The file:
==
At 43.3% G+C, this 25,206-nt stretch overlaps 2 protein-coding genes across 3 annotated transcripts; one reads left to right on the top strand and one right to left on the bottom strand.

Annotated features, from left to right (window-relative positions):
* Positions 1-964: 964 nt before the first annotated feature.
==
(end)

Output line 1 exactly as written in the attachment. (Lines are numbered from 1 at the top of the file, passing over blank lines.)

At 43.3% G+C, this 25,206-nt stretch overlaps 2 protein-coding genes across 3 annotated transcripts; one reads left to right on the top strand and one right to left on the bottom strand.